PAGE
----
I love the FIA’s response to any such protests: Formula One’s governing body has dismissed suggestions that world champions Renault have been penalised in recent races to favour Ferrari and Michael Schumacher*. No discussion, you will note; just dismissal. If they were to discuss the matter, Bernie Ecclestone’s open admission that “Ferrari is the only team to get political support from the FIA” might be mentioned. And that could be embarrassing.

Although this comfortable relationship between the FIA and Ferrari has existed for decades, it could be about to change. Now that the governing body has decided to cast its lot with the manufacturers, it may find itself with many more customers to please than just FIAT/Ferrari. All is sweetness and light at the moment but I wonder what will happen when some of the manufacturers see the future differently from others. It’s a difficult business, keeping an alliance of competitors together.

*Autosport magazine.

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McLaren – The Giant Awakes

McLaren is much in the news today. Ron Dennis has been assuring the press that his team are ready to hit the big time again next season and he is confident that the new MP4-22 is the car to do it.


Ron Dennis

Certainly the team is looking good in testing; at Jerez today, Lewis Hamilton was third fastest behind the two Ferraris of Massa and Badoer. And he was quicker than Pedro de la Rosa, another good sign for the future. Testing times are always a poor yardstick since the teams are trying different tweaks and getting used to the Bridgestone tires, but they are a pointer at least. If Hamilton is already able to stay with the Ferraris, he is clearly something special and can only get faster as he adds to his experience.

McLaren are also expecting to be debt-free by the end of January and Ron Dennis says that they are more financially healthy now than ever before. Add to this his determination that the drivers will be given exactly what they want so that they can give of their best in the races, and you have a team that is getting down to the business of winning championships again.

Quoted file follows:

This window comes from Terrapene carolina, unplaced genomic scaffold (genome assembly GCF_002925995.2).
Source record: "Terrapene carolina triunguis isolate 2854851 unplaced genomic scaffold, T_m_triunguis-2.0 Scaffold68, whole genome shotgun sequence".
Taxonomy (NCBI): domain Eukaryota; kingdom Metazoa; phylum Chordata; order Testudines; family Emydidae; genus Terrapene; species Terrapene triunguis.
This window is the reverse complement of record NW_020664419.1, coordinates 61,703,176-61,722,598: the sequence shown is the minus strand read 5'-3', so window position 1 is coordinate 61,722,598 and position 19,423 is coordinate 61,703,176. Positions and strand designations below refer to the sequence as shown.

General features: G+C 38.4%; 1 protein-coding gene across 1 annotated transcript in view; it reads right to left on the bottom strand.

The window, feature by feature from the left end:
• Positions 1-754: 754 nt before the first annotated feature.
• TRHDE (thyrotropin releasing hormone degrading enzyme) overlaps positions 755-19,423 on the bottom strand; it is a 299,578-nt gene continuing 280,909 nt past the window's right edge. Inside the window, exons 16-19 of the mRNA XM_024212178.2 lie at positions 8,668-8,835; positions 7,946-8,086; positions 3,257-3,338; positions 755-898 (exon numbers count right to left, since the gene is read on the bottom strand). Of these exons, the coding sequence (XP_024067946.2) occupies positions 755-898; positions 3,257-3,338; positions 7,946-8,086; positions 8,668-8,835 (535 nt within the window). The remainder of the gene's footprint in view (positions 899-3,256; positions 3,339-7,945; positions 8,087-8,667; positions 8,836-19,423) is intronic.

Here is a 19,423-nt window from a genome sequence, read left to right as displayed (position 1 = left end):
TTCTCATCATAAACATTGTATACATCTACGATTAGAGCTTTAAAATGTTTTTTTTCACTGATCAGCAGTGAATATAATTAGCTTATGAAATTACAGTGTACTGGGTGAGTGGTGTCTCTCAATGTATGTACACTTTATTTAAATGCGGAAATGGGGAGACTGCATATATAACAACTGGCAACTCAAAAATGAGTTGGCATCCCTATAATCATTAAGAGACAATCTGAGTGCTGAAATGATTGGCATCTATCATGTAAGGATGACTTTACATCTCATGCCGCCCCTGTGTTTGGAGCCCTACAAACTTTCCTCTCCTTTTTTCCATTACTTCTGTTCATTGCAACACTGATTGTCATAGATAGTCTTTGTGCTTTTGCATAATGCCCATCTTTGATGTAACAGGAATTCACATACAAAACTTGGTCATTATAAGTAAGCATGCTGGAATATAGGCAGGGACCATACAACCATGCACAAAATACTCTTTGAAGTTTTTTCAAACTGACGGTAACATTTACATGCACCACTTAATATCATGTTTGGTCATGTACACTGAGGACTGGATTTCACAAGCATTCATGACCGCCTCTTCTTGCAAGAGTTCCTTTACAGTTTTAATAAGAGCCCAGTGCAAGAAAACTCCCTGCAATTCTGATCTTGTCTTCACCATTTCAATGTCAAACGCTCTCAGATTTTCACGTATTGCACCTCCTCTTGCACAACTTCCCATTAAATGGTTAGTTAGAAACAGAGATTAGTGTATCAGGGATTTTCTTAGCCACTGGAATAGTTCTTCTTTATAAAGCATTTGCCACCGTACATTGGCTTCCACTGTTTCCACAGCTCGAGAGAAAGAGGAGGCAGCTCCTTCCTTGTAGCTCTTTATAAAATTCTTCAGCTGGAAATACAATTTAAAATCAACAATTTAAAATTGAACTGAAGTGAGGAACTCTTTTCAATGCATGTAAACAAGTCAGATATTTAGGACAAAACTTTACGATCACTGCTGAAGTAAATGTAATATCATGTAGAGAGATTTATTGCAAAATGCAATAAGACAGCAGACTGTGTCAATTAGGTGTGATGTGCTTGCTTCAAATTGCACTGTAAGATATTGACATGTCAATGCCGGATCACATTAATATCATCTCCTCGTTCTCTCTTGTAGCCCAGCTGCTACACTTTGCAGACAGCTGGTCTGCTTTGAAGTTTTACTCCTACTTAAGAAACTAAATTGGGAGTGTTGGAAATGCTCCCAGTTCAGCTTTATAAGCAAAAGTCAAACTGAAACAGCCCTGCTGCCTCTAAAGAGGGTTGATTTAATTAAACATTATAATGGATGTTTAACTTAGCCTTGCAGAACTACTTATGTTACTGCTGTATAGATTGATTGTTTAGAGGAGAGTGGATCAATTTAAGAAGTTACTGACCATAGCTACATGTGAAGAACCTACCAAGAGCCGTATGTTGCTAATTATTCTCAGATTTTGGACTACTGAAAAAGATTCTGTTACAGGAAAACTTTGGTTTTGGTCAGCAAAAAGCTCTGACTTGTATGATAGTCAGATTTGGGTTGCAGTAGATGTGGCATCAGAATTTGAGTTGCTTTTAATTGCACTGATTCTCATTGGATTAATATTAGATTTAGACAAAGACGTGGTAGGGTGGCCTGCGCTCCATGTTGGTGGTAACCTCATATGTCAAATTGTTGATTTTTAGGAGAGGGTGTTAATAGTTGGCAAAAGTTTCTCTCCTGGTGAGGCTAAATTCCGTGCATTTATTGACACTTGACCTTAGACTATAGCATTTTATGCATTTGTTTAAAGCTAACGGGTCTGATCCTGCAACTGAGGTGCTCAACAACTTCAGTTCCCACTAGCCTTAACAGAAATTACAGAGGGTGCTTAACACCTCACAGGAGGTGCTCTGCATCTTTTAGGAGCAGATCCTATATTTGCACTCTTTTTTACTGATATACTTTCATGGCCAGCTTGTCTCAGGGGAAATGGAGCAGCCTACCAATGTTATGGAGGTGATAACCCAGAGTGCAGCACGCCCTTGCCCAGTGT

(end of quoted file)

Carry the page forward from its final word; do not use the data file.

It may well be that Fernando Alonso remains the man to beat in 2007, in spite of everyone’s expectations of Raikkonen. Ron Dennis has already mentioned that the Finn does not listen to advice and this may not sit well with the Ferrari team. Alonso is much more professional in his attitude and probably just as quick on the track, so McLaren might have a better driver/car combination now than would have been the case if Raikkonen had stayed. With Lewis looking good already, this driver pairing promises to be ideal.

It would help, of course, if Alonso could get some time in the car before January. Ron Dennis is asking Renault to release him before the end of his contract and is hopeful that this could happen in the next few days. Perhaps if Ron were to allow Raikkonen to test for Ferrari as well, he would demonstrate a flexibility that would encourage Flavio Briatore to look more kindly upon his suggestion. Although what Flavio gets out of the deal is difficult to see – he has his drivers free of contract and they are testing already.

What it all means, however, is that McLaren are suddenly looking a lot stronger, just as suggested in my post, Alonso and McLaren, back in October. If the MP4-22 is as good as Ron expects, Alonso is going to make me look silly with my prediction that Jenson Button will be World Champion in 2007…